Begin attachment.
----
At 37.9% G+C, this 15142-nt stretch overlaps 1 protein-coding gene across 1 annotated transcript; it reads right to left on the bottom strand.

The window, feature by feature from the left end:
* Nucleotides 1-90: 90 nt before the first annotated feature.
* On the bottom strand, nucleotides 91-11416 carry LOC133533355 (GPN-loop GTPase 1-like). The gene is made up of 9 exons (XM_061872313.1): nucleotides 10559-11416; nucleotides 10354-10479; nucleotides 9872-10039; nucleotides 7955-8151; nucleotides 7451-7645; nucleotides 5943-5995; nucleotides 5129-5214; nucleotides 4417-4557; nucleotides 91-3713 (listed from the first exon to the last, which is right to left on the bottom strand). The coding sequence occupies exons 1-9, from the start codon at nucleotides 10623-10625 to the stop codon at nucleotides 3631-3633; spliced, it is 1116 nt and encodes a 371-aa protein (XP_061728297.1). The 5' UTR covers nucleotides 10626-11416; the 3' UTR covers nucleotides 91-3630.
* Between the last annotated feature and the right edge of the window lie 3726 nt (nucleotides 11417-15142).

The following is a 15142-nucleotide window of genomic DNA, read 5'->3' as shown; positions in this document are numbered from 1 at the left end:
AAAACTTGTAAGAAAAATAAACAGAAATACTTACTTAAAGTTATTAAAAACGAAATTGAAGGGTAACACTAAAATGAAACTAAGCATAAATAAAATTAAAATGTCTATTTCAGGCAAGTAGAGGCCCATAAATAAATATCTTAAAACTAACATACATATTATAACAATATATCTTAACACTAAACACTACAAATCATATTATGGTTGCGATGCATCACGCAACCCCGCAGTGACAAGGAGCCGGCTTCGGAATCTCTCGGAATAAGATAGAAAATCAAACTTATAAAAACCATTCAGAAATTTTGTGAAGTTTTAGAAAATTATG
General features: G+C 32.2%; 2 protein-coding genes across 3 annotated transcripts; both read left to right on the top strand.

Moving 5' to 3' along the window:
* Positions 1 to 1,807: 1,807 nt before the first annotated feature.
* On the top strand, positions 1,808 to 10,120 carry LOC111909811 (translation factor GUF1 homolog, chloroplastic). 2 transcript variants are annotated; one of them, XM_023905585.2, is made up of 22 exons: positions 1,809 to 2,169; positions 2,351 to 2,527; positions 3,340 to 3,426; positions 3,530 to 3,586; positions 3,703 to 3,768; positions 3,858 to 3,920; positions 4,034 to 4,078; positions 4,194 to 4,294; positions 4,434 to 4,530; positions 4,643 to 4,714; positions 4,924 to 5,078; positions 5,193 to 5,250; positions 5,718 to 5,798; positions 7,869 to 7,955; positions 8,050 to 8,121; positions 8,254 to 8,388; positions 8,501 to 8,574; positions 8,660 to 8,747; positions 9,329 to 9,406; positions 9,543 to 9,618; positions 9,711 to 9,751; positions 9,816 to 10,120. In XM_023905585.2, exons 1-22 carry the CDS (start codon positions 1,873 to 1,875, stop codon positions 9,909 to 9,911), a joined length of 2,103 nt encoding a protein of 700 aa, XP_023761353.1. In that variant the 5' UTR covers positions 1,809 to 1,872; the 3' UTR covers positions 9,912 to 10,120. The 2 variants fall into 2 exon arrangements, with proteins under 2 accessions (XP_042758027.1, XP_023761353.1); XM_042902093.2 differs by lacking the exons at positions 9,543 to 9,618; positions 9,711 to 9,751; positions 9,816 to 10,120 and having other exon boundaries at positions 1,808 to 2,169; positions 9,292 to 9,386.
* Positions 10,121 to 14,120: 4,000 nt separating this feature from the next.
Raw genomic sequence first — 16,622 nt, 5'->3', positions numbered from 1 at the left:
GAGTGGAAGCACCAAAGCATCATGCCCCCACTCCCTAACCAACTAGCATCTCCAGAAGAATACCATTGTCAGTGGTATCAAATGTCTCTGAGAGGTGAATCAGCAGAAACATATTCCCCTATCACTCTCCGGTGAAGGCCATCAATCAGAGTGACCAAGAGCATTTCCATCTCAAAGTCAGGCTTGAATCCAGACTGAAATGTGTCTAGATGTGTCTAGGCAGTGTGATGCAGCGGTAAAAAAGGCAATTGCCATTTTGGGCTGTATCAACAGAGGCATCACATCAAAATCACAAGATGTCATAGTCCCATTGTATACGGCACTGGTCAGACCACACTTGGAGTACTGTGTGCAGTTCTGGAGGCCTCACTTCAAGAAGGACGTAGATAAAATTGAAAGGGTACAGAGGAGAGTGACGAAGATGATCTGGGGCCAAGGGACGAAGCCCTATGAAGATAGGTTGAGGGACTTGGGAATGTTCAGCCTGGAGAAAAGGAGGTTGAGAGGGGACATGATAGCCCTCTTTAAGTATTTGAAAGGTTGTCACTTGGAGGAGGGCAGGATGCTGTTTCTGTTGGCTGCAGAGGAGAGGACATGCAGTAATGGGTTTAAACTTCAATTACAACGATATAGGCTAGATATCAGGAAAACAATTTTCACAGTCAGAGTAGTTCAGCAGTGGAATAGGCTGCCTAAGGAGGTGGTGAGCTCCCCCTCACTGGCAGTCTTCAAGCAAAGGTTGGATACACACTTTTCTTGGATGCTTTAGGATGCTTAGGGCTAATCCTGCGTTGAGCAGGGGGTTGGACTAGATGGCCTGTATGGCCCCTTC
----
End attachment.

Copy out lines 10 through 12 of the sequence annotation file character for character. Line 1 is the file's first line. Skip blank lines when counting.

* Positions 1 to 1,807: 1,807 nt before the first annotated feature.
* On the top strand, positions 1,808 to 10,120 carry LOC111909811 (translation factor GUF1 homolog, chloroplastic). 2 transcript variants are annotated; one of them, XM_023905585.2, is made up of 22 exons: positions 1,809 to 2,169; positions 2,351 to 2,527; positions 3,340 to 3,426; positions 3,530 to 3,586; positions 3,703 to 3,768; positions 3,858 to 3,920; positions 4,034 to 4,078; positions 4,194 to 4,294; positions 4,434 to 4,530; positions 4,643 to 4,714; positions 4,924 to 5,078; positions 5,193 to 5,250; positions 5,718 to 5,798; positions 7,869 to 7,955; positions 8,050 to 8,121; positions 8,254 to 8,388; positions 8,501 to 8,574; positions 8,660 to 8,747; positions 9,329 to 9,406; positions 9,543 to 9,618; positions 9,711 to 9,751; positions 9,816 to 10,120. In XM_023905585.2, exons 1-22 carry the CDS (start codon positions 1,873 to 1,875, stop codon positions 9,909 to 9,911), a joined length of 2,103 nt encoding a protein of 700 aa, XP_023761353.1. In that variant the 5' UTR covers positions 1,809 to 1,872; the 3' UTR covers positions 9,912 to 10,120. The 2 variants fall into 2 exon arrangements, with proteins under 2 accessions (XP_042758027.1, XP_023761353.1); XM_042902093.2 differs by lacking the exons at positions 9,543 to 9,618; positions 9,711 to 9,751; positions 9,816 to 10,120 and having other exon boundaries at positions 1,808 to 2,169; positions 9,292 to 9,386.
* Positions 10,121 to 14,120: 4,000 nt separating this feature from the next.